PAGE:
This is useful when in the midst of an argument, disagreement or misunderstanding with another person. By writing from both points of view, we are forced to consider the situation from their vantage point. We learn both sides to the story and discover we are no longer 100% right, and they are 100% wrong. Often we begin to visualize a compromise, extend forgiveness  and repair the hurt.

Word Association:

I stumbled upon this method of brainstorming quite by accident, but now I  use it on a regular basis.

Since the explanation works best by personal illustration, I will reveal how I found my 2016 word of the year using word association:

I struggle with an unhealthy desire to be productive; I measure the value of each by how much I accomplish. I knew I wanted a word to help me combat this issue, so I set out to find an appropriate antidote. The use of an online dictionary and thesaurus was paramount. 

First, I researched the definition for productive: having the power to create.

Create?! I thought productivity hindered creativity because it took all my time and left me exhausted. Apparently I did not need an antidote for productivity, but for something else. Perhaps busy?

Busy: actively and attentively engaged in work or past time; not leisure. Synonyms included: engrossed – overloaded – slaving – swamped.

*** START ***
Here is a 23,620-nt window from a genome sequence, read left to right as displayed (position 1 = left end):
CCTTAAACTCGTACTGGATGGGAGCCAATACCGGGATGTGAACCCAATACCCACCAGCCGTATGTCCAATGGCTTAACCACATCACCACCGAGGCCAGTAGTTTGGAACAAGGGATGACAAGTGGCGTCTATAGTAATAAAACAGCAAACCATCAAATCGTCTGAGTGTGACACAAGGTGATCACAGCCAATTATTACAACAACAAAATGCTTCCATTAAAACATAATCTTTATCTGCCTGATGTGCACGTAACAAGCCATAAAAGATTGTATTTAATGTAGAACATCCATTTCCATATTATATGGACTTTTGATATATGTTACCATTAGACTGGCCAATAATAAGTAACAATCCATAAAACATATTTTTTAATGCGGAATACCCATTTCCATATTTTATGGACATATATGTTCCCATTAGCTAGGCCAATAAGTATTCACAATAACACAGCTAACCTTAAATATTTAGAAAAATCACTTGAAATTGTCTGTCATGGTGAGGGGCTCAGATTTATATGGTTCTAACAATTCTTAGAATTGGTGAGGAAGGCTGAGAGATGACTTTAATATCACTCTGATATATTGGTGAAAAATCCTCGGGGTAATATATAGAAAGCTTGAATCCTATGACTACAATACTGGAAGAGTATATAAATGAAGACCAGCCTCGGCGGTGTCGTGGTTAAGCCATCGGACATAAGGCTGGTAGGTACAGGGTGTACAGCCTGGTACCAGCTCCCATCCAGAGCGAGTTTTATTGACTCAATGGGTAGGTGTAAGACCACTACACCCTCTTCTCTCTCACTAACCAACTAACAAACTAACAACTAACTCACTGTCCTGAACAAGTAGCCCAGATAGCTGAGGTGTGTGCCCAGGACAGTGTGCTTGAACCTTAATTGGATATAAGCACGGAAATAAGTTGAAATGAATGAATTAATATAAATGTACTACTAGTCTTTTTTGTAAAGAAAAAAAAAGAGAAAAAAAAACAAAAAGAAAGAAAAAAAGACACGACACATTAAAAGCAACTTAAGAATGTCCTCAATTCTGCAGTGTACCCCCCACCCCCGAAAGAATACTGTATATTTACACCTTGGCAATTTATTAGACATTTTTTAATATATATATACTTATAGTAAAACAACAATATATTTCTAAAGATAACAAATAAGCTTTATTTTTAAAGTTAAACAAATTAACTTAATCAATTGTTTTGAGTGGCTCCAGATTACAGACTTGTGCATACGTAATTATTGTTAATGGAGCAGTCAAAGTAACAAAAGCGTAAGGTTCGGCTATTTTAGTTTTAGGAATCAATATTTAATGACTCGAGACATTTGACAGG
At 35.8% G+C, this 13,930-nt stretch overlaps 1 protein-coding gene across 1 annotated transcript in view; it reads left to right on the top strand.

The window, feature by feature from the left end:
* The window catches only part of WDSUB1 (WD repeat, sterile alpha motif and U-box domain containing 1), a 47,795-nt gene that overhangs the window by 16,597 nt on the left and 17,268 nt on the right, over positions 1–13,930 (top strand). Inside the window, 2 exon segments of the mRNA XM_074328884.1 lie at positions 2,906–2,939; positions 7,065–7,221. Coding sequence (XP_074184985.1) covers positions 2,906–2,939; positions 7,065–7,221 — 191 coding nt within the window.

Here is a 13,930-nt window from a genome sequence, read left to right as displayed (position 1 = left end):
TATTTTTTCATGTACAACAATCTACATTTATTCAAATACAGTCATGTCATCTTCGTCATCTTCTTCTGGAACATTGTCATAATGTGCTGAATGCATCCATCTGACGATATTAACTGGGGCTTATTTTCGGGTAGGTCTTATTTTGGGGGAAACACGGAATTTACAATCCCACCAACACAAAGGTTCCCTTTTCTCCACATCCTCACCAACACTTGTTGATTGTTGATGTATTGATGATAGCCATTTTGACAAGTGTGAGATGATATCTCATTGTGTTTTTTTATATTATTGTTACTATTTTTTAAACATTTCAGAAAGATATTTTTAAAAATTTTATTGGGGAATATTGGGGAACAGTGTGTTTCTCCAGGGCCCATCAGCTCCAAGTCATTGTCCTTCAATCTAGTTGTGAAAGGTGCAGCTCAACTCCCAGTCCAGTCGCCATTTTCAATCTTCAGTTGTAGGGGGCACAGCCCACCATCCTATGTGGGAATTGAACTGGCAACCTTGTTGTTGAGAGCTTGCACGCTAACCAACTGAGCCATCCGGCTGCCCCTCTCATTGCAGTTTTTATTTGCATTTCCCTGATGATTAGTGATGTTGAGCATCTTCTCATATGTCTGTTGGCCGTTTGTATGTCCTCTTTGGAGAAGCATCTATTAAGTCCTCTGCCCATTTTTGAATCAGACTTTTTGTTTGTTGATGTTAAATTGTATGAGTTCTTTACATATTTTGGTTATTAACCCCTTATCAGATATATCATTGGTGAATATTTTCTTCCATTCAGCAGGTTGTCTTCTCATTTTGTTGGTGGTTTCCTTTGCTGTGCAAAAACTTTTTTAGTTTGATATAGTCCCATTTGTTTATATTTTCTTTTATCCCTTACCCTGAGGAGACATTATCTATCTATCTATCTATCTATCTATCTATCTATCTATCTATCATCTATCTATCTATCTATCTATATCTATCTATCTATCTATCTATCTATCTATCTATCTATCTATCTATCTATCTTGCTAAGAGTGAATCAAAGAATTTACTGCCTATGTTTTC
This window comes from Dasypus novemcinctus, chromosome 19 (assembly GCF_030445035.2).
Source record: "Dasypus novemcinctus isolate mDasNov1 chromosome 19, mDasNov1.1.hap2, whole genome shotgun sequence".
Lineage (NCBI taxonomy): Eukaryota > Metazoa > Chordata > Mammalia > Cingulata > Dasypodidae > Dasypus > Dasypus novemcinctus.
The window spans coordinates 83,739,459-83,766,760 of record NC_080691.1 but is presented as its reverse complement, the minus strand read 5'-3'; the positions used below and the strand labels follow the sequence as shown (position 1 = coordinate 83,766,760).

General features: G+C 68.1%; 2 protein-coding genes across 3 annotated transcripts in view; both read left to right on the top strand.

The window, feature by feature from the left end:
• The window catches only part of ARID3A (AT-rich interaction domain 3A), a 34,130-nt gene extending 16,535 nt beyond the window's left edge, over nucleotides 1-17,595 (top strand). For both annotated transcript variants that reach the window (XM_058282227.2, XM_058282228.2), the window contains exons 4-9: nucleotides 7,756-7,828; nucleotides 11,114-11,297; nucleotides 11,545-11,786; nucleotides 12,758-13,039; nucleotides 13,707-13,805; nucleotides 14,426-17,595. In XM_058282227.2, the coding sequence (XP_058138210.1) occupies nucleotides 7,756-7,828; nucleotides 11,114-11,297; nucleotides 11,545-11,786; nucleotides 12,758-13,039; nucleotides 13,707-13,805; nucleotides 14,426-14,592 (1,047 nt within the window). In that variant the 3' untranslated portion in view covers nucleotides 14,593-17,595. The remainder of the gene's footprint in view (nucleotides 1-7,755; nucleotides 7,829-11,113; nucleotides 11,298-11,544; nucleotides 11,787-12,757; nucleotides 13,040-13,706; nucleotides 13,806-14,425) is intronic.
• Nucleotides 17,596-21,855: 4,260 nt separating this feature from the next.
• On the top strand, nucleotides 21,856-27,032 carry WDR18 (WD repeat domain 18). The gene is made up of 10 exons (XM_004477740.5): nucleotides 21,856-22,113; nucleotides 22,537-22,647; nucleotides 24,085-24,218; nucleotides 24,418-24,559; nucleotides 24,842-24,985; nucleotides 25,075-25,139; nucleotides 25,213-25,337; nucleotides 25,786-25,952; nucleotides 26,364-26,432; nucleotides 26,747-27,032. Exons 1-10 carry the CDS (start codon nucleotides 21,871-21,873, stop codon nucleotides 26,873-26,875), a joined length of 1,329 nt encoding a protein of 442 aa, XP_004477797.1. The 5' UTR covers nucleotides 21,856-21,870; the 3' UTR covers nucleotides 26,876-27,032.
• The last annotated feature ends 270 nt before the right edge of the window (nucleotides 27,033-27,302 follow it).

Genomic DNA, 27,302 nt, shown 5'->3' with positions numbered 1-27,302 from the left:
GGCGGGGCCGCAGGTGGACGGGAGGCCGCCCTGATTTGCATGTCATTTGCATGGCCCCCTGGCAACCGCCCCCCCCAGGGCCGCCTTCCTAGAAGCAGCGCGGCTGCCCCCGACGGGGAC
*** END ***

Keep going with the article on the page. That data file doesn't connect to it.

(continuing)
Yes! I suffer from too much busyness.

From the words listed above, leisure stood out, so I researched its definition: freedom from the means of work or duty.

Duty – now we’re getting somewhere. I always thought duty meant dependable, reliable, responsible, or accountable. All characteristics I hold in high regard. But I now realized duty has a negative connotation as well.

My word trail continued. Duty led to obligation. Obligation led to bound

By this point I felt as though I was suffocating. I needed to breathe. What word would help release me from this constraint?

Sometime ago a close family member expressed concern that I rarely played; in fact, she wondered if I even played as a child. Perhaps the antidote I needed was found in this word search. I looked up the definition for play: exercise or activity for amusement or recreation.

Recreationliterally means to create again. The need to nurture my creativity is what began this word search.

Synonyms for recreation included: enjoyment – fun – hobby – pleasure – relaxation – frolic. 

It was apparent to me at this point that my word for the year needed to be simple to understand and easy to implement: FUN

* * * 
Hopefully these suggestions will encourage you to give journaling a try. I will have a few others to share with you as the month progresses.
Up next in this series: C is for Compass (Spiritual Compass, that is…)